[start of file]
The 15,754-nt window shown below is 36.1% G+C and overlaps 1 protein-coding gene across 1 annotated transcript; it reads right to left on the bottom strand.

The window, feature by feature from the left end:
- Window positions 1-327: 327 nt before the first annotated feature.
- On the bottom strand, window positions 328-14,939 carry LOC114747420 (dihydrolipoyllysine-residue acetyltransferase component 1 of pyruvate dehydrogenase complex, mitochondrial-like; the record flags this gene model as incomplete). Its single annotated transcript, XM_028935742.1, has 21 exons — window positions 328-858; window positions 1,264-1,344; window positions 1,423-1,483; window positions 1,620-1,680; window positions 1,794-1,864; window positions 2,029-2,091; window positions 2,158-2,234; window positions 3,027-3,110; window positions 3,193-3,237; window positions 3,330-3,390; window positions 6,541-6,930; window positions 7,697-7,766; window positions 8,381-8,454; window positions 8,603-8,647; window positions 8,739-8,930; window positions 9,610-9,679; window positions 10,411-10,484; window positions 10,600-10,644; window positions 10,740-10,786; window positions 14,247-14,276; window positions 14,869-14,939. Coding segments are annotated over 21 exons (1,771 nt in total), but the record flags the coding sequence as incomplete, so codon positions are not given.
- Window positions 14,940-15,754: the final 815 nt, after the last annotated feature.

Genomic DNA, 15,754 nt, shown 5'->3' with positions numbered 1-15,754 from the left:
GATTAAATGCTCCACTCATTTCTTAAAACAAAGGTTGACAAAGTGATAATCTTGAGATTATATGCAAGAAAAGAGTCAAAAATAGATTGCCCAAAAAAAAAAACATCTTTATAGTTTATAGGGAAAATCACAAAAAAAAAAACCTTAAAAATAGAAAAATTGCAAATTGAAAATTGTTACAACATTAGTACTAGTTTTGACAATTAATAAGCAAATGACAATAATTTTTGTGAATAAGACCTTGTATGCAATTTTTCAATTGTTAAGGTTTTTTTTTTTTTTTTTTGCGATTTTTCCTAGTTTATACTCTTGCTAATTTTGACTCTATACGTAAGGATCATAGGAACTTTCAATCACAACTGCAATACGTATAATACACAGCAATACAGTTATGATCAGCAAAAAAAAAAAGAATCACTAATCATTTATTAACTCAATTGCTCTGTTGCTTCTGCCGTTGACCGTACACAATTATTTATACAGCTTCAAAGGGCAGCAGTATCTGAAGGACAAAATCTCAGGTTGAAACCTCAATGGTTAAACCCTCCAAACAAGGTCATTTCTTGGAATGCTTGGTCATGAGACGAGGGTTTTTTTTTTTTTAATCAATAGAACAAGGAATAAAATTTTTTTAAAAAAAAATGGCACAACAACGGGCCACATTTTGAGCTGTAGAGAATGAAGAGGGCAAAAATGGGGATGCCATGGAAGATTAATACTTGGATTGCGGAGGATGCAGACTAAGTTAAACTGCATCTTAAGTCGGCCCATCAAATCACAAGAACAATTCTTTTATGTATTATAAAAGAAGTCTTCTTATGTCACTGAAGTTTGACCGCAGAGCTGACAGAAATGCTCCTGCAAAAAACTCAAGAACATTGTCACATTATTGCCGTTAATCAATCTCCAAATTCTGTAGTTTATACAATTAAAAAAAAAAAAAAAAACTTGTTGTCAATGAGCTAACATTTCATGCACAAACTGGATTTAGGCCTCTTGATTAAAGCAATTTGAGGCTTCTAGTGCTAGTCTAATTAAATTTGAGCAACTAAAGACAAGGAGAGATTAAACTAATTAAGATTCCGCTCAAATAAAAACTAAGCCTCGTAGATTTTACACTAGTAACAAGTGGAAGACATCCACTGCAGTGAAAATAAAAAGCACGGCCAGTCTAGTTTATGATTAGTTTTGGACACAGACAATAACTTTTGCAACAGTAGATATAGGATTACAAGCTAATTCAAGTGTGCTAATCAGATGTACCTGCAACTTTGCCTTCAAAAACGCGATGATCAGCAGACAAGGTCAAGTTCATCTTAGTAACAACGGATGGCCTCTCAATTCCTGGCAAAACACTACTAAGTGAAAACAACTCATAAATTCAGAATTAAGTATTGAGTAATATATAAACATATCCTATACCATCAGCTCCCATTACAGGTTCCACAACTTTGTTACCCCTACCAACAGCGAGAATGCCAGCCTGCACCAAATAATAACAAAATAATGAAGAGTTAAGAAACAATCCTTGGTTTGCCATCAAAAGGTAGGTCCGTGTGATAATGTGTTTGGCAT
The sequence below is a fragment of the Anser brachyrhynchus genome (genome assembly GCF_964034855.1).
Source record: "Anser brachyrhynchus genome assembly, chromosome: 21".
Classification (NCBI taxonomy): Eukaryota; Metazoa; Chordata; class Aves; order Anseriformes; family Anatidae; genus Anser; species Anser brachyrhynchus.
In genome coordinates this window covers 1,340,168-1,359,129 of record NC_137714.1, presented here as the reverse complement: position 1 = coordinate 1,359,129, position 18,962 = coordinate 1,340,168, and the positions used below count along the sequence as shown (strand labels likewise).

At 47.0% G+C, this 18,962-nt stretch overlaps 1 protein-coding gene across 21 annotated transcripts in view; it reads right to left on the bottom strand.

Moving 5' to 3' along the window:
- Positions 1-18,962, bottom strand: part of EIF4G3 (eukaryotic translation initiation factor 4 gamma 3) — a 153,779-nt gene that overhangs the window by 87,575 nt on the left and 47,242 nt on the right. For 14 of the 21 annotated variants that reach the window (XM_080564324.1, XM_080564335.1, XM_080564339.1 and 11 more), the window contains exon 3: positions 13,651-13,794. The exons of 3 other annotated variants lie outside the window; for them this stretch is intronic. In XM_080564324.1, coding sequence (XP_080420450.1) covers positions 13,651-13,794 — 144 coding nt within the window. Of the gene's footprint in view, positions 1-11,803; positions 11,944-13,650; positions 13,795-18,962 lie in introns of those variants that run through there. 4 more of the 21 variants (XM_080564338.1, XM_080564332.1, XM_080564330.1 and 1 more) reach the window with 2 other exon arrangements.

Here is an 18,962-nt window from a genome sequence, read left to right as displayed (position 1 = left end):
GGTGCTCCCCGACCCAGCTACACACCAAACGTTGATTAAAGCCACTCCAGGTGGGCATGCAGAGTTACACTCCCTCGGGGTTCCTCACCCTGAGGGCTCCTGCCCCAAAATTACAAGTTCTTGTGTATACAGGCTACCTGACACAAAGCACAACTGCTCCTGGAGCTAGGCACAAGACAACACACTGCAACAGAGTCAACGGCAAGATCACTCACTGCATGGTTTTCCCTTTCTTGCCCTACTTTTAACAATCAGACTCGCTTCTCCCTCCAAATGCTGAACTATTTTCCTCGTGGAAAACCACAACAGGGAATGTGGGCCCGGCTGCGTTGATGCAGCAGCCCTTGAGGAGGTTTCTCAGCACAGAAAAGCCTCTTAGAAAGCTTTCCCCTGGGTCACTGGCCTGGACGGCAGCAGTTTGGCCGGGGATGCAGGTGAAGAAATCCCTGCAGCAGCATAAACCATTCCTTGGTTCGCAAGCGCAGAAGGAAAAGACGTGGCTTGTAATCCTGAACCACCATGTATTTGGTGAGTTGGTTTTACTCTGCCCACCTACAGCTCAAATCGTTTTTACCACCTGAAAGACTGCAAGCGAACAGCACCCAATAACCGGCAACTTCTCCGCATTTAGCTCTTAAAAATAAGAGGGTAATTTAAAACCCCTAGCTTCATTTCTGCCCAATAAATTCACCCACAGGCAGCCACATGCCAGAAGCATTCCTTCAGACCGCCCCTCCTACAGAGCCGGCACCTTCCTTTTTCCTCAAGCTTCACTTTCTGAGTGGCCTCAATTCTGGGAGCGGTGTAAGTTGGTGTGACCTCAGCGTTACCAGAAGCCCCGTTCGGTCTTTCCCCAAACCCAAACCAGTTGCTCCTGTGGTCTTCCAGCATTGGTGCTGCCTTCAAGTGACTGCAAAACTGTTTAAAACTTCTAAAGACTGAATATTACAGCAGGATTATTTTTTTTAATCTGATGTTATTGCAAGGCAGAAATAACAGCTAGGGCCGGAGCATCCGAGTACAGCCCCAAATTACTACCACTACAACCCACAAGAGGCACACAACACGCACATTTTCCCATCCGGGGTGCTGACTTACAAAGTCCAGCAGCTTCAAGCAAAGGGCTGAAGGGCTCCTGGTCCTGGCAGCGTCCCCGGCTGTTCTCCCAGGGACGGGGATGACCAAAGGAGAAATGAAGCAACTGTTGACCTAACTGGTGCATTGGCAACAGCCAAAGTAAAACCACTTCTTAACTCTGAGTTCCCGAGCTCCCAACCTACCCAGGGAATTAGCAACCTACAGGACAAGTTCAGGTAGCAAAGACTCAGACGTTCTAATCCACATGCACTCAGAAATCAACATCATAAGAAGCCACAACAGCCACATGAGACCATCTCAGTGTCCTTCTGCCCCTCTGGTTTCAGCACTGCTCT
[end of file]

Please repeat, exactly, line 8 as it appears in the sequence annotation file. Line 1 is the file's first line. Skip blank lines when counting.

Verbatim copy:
The sequence below is a fragment of the Anser brachyrhynchus genome (genome assembly GCF_964034855.1).